This paper describes a test collection (benchmark data) for retrieval systems driven by spoken queries. This collection was produced in the subtask of the NTCIR-3 Web retrieval task, which was performed in a TREC-style evaluation workshop. The search topics and document collection for the Web retrieval task were used to produce spoken queries and language models for speech recognition, respectively. We used this collection to evaluate the performance of our retrieval system. Experimental results showed that (a) the use of target documents for language modeling and (b) enhancement of the vocabulary size in speech recognition were effective in improving the system performance.
Spoken language understanding (SLU) tasks involve mapping from speech audio signals to semantic labels. Given the complexity of such tasks, good performance might be expected to require large labeled datasets, which are difficult to collect for each new task and domain. However, recent advances in self-supervised speech representations have made it feasible to consider learning SLU models with limited labeled data. In this work we focus on low-resource spoken named entity recognition (NER) and address the question: Beyond self-supervised pre-training, how can we use external speech and/or text data that are not annotated for the task? We draw on a variety of approaches, including self-training, knowledge distillation, and transfer learning, and consider their applicability to both end-to-end models and pipeline (speech recognition followed by text NER model) approaches. We find that several of these approaches improve performance in resource-constrained settings beyond the benefits from pre-trained representations alone. Compared to prior work, we find improved F1 scores of up to 16%. While the best baseline model is a pipeline approach, the best performance when using external data is ultimately achieved by an end-to-end model. We provide detailed comparisons and analyses, showing for example that end-to-end models are able to focus on the more NER-specific words.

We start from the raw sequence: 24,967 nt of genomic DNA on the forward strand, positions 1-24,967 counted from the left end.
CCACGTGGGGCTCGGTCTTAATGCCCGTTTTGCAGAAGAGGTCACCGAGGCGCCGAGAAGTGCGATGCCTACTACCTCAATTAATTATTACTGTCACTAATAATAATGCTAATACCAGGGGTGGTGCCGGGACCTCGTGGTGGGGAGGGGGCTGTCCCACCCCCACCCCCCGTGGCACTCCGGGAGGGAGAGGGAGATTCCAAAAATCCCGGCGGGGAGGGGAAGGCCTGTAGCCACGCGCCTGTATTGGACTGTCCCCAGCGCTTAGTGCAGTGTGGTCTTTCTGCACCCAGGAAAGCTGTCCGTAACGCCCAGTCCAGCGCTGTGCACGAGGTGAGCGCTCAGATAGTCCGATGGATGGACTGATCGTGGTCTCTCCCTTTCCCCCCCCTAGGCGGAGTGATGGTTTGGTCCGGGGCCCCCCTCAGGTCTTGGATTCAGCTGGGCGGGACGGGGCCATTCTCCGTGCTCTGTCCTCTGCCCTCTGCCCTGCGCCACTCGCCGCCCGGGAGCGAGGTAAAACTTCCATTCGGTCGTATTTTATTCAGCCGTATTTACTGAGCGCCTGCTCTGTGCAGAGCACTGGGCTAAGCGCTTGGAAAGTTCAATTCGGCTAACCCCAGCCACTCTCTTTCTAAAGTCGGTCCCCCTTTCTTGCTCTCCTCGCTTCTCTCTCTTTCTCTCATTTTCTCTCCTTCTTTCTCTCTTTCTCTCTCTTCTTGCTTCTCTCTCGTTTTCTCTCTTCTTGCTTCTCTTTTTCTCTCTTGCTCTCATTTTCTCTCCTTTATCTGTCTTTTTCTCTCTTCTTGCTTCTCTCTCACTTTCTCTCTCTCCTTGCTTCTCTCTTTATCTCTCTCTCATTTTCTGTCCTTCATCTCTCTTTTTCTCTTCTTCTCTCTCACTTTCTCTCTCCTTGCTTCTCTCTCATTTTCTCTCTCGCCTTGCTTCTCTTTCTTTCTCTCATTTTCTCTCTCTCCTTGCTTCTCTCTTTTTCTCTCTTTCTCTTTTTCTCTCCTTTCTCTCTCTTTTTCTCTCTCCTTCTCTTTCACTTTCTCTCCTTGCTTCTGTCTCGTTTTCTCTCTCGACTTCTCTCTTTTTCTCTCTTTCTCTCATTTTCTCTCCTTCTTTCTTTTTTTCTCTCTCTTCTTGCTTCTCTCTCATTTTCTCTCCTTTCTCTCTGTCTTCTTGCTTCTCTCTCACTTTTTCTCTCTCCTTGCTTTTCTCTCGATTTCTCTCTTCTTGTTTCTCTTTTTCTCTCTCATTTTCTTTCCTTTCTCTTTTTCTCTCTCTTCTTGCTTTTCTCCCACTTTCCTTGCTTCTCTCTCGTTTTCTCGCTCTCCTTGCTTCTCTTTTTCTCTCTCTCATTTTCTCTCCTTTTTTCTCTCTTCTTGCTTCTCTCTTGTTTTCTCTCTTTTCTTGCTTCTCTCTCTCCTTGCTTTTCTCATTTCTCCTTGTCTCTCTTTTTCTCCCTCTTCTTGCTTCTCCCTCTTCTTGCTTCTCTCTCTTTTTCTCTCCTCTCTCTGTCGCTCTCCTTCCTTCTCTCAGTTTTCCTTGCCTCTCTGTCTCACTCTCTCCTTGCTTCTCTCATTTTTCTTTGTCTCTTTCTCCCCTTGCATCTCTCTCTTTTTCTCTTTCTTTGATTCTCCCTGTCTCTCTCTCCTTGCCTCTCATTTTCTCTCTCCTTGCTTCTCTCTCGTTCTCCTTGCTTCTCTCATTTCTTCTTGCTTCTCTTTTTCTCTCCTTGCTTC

Audio analysis for forensic speaker verification offers unique challenges in system performance due in part to data collected in naturalistic field acoustic environments where location/scenario uncertainty is common in the forensic data collection process. Forensic speech data as potential evidence can be obtained in random naturalistic environments resulting in variable data quality. Speech samples may include variability due to vocal efforts such as yelling over 911 emergency calls, whereas others might be whisper or situational stressed voice in a field location or interview room. Such speech variability consists of intrinsic and extrinsic characteristics and makes forensic speaker verification a complicated and daunting task. Extrinsic properties include recording equipment such as microphone type and placement, ambient noise, room configuration including reverberation, and other environmental scenario-based issues. Some factors, such as noise and non-target speech, will impact the verification system performance by their mere presence. To investigate the impact of field acoustic environments, we performed a speaker verification study based on the CRSS-Forensic corpus with audio collected from 8 field locations including police interviews. This investigation includes an analysis of the impact of seven unseen acoustic environments on speaker verification system performance using an x-Vector system.
This paper presents the CUHK-EE voice cloning system for ICASSP 2021 M2VoC challenge. The challenge provides two Mandarin speech corpora: the AIShell-3 corpus of 218 speakers with noise and reverberation and the MST corpus including high-quality speech of one male and one female speakers. 100 and 5 utterances of 3 target speakers in different voice and style are provided in track 1 and 2 respectively, and the participants are required to synthesize speech in target speaker's voice and style. We take part in the track 1 and carry out voice cloning based on 100 utterances of target speakers. An end-to-end voicing cloning system is developed to accomplish the task, which includes: 1. a text and speech front-end module with the help of forced alignment, 2. an acoustic model combining Tacotron2 and DurIAN to predict melspectrogram, 3. a Hifigan vocoder for waveform generation. Our system comprises three stages: multi-speaker training stage, target speaker adaption stage and target speaker synthesis stage. Our team is identified as T17. The subjective evaluation results provided by the challenge organizer demonstrate the effectiveness of our system. Audio samples are available at our demo page: https://daxintan-cuhk.github.io/CUHK-EE-system-M2VoC-challenge/ .